This chapter of Tools for Dreaming is an attempt at pushing a philosophy I call “conscious design,” in contrast to what I see as the problem of unthinking repetition of RPG design cliches. This is so, so not me lording over other people. There are so many design cliches that I struggle with all the time. The influence of Apocalypse World has helped me get better at realizing my RPG ideas, but I’m well aware that that comes with a set of deign cliches too.
“Engage in conscious design.” That’s my most important bit of design advice, not only for RPGs, but for anything. I put it on a T-shirt even.
When you design a game, you can do just about anything, but you need to do it consciously, and be aware of the effects things have on play. That’s a lot harder than it sounds, but it’s something that RPGs need to get better at. There are patterns that RPG design falls into, and while there’s merit in using methods you and your audience are familiar with, the unthinking repetition of well-worn conventions may have stunted the medium’s growth. That’s to be expected when such a large portion of this hobby is dedicated to relatively minor variations of D&D, but unless Wizards of the Coast or Paizo are seriously looking at your resume, you shouldn’t be beholden to Gary Gygax’s highly specific vision.
Palladium’s Robotech RPG was the first RPG I ever played, and one I played extensively through middle school and high school. That’s probably why I feel the need to write about it in the wake of the news that, presumably because of the fiasco of the Robotech RPG Tactics Kickstarters, Harmony Gold decided not to renew Palladium’s license.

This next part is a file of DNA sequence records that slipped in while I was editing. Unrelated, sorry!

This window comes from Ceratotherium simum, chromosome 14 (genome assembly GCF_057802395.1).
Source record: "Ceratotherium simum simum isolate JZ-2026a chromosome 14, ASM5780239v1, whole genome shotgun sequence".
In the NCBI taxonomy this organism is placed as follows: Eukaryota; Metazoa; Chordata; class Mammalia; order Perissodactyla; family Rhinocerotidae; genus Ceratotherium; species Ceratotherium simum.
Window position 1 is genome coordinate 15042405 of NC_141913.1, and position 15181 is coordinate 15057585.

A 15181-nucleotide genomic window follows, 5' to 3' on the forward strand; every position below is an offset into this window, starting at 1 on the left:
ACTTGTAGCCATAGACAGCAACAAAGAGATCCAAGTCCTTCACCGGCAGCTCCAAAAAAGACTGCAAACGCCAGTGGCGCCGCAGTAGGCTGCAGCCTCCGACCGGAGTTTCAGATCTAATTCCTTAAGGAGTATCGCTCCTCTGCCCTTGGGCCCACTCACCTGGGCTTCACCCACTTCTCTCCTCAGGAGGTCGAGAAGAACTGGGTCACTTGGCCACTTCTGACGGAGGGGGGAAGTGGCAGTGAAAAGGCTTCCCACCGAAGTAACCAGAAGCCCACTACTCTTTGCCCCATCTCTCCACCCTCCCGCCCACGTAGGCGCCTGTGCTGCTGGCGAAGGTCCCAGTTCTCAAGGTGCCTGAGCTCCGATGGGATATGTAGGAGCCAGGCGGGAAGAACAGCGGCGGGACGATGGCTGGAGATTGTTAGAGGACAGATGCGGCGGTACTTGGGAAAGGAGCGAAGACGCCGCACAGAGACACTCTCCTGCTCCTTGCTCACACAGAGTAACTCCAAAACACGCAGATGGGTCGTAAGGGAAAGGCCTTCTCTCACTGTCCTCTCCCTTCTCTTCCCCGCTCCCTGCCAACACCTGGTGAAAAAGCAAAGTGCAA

Hindsight being 20/20, Palladium’s “Megaversal” ruleset was a very poor fit for Robotech (less so for stuff like TMNT and Rifts). On the one hand the ruleset was pretty average for 1986, but on the other hand Mike Pondsmith had published Mekton in 1984, and West End Games put out the brilliant Ghostbusters RPG in 1986, so a better Robotech RPG design clearly wasn’t impossible. The Macross Saga part of Robotech (which was a relatively straight localization of The Super Dimensional Fortress Macross) was about the power of love and music during a desperate war against an unknown enemy. Palladium essentially used a mutant D&D variant to create a sci-fi military RPG with giant robots, and didn’t make any effort to address even the basic conceit of confusing the enemy’s emotions with pop music. I don’t know that we would’ve appreciated a system that did Macross justice back in high school, but I do know that in our games Palladium’s rules didn’t contribute all that much to the experience compared to the effort that the GM and players put in.
Of course, the Robotech RPG line was nonetheless successful, and put out a series of books with pictures of giant robots and such over the course of 30 years. I distinctly remember going to a convention panel about Robotech: Shadow Chronicles, and hearing the Harmony Gold people present saying that they were very happy with Palladium. Of course, that would’ve been in 2005 or so, and in the intervening 13 years Robotech RPG Tactics happened.